Undertrial prisoner Ravi Bohra and family members of gangster Amar Naik along with his gangster brother Ashwin Naik filed a plea challenging the film’s release, publication, and telecast claiming that the film violates their right to privacy, liberty and fair trial.
Bohra and Ashwin Naik are in judicial custody for their alleged involvement in offences under the Maharashtra Control of Organised Crimes (MCOC) Act.
According to the report, Bohra and Ashwin Naik received information through newspapers that Mumbai Saga is “based on true events” of their lives and also claimed that Amar Naik’s wife and daughter had not given their consent to the makers to depict or publish the petitioners’ life story. Both of them filed a plea seeking directions from the court to share a copy of the film’s transcript and story with them and an ad-interim stay on the release or postponement of the release in theatres or any other social media platforms.
In 2019, the makers of the film including White Feather Films, T-series Company, Bhushan Kumar and Sangeeta Ahir were sent a legal notice. Despite the notice, the makers had released the trailer of the film on February 26, after which they were sent another legal notice to refrain from releasing Mumbai Saga without the petitioners’ or their families’ consent.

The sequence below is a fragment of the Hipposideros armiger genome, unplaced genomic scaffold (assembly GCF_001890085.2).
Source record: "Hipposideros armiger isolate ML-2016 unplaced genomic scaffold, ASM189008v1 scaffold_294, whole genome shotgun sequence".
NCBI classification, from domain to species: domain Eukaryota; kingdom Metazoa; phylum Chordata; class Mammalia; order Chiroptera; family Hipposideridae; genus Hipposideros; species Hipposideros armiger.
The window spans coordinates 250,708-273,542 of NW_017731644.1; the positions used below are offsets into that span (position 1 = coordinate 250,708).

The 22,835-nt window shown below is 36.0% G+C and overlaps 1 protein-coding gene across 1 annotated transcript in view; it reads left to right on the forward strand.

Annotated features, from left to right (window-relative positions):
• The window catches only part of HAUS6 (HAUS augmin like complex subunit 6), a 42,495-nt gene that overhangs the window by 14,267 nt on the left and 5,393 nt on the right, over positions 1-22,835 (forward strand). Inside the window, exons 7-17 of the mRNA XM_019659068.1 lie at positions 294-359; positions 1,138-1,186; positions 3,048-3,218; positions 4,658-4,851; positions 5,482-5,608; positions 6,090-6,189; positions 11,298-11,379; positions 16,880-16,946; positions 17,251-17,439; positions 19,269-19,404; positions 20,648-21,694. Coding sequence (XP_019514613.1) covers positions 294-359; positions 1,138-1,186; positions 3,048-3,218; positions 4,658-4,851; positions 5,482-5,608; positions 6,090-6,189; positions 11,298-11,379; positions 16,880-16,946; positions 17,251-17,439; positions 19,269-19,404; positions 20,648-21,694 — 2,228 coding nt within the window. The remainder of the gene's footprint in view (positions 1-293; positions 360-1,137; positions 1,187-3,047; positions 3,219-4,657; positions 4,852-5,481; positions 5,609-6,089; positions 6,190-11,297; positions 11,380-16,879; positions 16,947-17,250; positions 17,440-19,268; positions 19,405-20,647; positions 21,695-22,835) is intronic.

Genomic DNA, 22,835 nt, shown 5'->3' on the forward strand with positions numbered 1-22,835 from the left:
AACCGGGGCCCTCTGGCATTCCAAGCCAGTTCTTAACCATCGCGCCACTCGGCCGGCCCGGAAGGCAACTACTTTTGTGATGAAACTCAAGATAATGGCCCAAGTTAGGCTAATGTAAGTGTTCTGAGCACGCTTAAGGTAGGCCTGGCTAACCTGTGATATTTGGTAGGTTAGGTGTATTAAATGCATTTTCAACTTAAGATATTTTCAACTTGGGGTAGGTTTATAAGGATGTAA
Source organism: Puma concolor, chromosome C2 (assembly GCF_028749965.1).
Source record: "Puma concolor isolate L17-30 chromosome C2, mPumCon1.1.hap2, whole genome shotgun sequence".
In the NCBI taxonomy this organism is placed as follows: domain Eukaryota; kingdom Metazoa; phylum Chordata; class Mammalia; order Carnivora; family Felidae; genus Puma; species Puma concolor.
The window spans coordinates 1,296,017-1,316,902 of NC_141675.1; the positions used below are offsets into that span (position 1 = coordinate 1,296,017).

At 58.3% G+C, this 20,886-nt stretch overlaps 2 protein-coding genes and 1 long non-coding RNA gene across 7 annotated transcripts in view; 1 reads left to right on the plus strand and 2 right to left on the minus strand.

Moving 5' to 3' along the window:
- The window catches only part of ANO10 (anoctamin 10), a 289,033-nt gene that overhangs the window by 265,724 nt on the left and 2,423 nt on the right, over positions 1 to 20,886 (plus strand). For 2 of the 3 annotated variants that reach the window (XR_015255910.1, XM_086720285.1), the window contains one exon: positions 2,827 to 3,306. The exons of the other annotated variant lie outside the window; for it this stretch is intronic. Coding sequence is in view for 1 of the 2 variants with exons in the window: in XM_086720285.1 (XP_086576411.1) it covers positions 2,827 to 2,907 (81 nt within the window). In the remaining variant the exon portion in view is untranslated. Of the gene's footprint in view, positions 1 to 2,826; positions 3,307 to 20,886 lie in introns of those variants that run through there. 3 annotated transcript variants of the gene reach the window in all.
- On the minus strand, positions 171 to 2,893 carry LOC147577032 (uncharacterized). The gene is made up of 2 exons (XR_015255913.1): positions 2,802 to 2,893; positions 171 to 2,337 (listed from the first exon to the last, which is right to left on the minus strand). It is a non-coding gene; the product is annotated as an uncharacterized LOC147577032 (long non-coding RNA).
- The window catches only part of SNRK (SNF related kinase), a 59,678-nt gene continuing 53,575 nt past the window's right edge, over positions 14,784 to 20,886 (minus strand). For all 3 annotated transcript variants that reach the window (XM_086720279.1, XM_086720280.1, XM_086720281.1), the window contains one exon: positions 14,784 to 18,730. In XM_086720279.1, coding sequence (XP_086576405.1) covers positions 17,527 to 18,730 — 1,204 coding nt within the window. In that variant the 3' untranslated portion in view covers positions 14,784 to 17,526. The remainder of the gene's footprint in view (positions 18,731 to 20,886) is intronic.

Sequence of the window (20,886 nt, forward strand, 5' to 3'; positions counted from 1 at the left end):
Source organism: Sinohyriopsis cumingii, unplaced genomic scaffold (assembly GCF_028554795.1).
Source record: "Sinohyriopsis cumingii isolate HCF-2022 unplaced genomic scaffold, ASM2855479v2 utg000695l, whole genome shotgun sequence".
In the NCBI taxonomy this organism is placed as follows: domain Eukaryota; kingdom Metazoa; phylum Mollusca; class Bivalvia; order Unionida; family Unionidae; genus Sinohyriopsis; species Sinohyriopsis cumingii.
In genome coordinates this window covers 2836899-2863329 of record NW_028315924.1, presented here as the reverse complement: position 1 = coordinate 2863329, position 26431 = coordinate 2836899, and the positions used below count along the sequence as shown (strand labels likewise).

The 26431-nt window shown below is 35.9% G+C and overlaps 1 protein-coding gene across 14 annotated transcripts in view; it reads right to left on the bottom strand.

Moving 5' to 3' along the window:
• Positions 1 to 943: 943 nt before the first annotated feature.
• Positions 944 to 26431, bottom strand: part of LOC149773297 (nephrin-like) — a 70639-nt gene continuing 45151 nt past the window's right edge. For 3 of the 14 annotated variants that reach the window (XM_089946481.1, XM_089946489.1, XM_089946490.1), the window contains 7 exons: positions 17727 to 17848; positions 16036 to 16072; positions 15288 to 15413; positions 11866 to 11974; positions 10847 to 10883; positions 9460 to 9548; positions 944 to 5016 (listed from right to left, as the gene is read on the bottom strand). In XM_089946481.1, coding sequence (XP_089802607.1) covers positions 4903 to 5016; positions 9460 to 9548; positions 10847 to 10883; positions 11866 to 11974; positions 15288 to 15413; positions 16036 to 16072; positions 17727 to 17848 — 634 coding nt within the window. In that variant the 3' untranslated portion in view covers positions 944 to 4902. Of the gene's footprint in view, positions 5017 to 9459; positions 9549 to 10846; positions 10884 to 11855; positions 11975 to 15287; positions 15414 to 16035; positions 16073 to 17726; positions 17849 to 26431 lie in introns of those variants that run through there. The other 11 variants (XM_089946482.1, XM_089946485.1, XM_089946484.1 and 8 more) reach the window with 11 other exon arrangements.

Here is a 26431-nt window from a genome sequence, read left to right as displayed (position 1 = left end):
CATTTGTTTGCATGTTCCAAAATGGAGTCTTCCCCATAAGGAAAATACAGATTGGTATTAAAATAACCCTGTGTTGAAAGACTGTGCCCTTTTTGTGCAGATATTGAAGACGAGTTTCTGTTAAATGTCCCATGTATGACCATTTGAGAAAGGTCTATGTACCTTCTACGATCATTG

After receiving no response from the makers, the petitioners moved the Bombay High Court with their present plea.
Bohra and Ashwin Naik’s lawyer told the court that the trial under the MCOC Act has not yet begun and the film’s release could intervene the trial by tarnishing the image of their families. It would also make it difficult for them in the society since Amar Naik’s alleged crimes which have not been proved yet.
Pointing out that the plea failed to show how Mumbai Saga‘s release would affect the petitioners’ trial, the film’s producers told the court that they “never” claimed that the story was based on Bohra or Naik.
The defendants also argued that a similar application made by the petitioners before the special court dealing with MCOC Act cases earlier had been rejected.
Bohra and Ashwin Naik’s lawyer submitted that a certified copy of that order is still awaited and that the court had asked them to approach the high court under Article 226.
The defendants also read out the current disclaimer which would be shown at the beginning of the film and mentioned that it had not stated “based on true events” but “inspired by true events” arguing it was a mere inspiration and not based on the life of Amar Naik.